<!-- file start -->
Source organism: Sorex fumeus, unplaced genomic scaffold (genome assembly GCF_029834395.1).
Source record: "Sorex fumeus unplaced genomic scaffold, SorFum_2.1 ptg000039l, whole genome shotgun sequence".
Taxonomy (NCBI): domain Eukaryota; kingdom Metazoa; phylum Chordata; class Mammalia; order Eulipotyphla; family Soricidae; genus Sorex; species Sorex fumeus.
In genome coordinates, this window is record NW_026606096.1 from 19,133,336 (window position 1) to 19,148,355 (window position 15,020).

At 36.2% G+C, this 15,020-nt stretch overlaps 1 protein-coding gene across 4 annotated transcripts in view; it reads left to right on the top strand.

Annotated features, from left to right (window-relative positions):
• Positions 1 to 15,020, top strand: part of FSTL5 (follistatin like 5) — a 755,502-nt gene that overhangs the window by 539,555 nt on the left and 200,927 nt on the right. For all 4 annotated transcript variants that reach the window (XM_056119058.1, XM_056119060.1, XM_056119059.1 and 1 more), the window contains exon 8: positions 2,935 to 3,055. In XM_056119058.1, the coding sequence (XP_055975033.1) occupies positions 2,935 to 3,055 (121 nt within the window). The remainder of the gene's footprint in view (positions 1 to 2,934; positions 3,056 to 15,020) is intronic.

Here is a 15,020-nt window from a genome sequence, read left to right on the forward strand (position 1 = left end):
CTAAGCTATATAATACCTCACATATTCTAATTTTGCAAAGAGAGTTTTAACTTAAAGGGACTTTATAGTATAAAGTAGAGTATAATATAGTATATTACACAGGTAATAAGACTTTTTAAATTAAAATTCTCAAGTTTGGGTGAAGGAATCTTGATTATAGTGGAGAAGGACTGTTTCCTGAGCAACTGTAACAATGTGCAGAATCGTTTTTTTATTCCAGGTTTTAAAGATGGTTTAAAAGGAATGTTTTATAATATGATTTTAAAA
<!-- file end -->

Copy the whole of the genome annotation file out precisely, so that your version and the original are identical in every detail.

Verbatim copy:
Source organism: Sorex fumeus, unplaced genomic scaffold (genome assembly GCF_029834395.1).
Source record: "Sorex fumeus unplaced genomic scaffold, SorFum_2.1 ptg000039l, whole genome shotgun sequence".
Taxonomy (NCBI): domain Eukaryota; kingdom Metazoa; phylum Chordata; class Mammalia; order Eulipotyphla; family Soricidae; genus Sorex; species Sorex fumeus.
In genome coordinates, this window is record NW_026606096.1 from 19,133,336 (window position 1) to 19,148,355 (window position 15,020).

At 36.2% G+C, this 15,020-nt stretch overlaps 1 protein-coding gene across 4 annotated transcripts in view; it reads left to right on the top strand.

Annotated features, from left to right (window-relative positions):
• Positions 1 to 15,020, top strand: part of FSTL5 (follistatin like 5) — a 755,502-nt gene that overhangs the window by 539,555 nt on the left and 200,927 nt on the right. For all 4 annotated transcript variants that reach the window (XM_056119058.1, XM_056119060.1, XM_056119059.1 and 1 more), the window contains exon 8: positions 2,935 to 3,055. In XM_056119058.1, the coding sequence (XP_055975033.1) occupies positions 2,935 to 3,055 (121 nt within the window). The remainder of the gene's footprint in view (positions 1 to 2,934; positions 3,056 to 15,020) is intronic.

Here is a 15,020-nt window from a genome sequence, read left to right on the forward strand (position 1 = left end):
CTAAGCTATATAATACCTCACATATTCTAATTTTGCAAAGAGAGTTTTAACTTAAAGGGACTTTATAGTATAAAGTAGAGTATAATATAGTATATTACACAGGTAATAAGACTTTTTAAATTAAAATTCTCAAGTTTGGGTGAAGGAATCTTGATTATAGTGGAGAAGGACTGTTTCCTGAGCAACTGTAACAATGTGCAGAATCGTTTTTTTATTCCAGGTTTTAAAGATGGTTTAAAAGGAATGTTTTATAATATGATTTTAAAA